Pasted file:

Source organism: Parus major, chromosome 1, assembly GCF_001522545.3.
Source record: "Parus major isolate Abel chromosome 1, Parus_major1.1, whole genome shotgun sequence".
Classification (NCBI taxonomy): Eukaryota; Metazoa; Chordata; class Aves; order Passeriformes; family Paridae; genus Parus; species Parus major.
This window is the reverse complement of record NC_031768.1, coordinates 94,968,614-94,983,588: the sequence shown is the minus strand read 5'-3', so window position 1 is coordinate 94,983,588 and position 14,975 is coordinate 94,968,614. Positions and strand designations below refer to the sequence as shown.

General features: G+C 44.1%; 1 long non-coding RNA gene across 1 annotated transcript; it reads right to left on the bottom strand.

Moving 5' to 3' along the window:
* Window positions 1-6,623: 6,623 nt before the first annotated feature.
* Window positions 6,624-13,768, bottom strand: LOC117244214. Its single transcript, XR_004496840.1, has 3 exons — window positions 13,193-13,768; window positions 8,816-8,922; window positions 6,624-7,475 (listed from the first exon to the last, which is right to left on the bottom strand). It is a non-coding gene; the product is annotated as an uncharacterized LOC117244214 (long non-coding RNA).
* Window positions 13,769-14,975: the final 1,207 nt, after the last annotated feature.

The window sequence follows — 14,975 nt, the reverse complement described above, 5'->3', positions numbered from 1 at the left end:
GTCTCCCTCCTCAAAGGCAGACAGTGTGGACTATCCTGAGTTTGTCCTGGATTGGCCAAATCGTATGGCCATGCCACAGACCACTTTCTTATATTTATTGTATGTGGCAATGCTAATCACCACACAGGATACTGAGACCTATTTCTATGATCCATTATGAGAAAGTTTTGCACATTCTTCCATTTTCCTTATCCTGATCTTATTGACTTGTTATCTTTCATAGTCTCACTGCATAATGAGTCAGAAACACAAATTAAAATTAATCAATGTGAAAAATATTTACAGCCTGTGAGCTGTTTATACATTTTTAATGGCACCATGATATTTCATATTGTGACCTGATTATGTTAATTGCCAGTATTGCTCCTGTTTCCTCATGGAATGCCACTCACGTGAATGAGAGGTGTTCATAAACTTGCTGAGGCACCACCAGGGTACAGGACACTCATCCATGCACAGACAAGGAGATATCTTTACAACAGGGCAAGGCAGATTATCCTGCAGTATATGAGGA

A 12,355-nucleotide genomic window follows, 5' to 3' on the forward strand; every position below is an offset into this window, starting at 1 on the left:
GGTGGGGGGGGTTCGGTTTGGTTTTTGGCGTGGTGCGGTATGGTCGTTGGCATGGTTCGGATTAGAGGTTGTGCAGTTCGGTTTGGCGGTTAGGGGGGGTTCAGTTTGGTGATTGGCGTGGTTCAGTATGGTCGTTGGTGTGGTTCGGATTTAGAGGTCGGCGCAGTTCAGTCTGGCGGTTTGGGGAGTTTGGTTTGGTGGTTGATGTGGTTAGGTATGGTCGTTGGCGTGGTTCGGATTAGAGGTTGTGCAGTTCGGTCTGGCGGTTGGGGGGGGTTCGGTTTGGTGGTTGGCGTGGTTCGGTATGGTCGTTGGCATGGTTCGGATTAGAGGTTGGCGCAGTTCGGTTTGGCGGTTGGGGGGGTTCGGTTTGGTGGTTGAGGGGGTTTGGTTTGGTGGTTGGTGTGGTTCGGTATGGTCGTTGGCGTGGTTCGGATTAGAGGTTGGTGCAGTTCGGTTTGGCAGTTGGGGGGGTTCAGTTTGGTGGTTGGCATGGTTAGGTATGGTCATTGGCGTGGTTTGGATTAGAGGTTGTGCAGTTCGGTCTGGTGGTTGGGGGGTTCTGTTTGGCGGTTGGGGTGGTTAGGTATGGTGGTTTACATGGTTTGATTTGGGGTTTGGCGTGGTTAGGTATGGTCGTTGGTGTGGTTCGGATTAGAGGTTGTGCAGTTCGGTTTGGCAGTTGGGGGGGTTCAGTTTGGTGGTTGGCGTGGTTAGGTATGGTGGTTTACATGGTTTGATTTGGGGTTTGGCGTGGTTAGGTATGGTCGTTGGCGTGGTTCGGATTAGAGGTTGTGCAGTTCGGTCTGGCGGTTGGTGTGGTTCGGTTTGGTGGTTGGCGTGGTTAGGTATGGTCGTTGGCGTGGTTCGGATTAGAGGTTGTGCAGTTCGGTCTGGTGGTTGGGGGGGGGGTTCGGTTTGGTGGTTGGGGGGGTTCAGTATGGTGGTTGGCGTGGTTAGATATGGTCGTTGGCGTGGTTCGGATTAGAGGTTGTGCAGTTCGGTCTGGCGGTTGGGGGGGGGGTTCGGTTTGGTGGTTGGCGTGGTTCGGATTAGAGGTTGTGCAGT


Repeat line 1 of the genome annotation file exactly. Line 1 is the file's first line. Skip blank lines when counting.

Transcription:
Source organism: Parus major, chromosome 1, assembly GCF_001522545.3.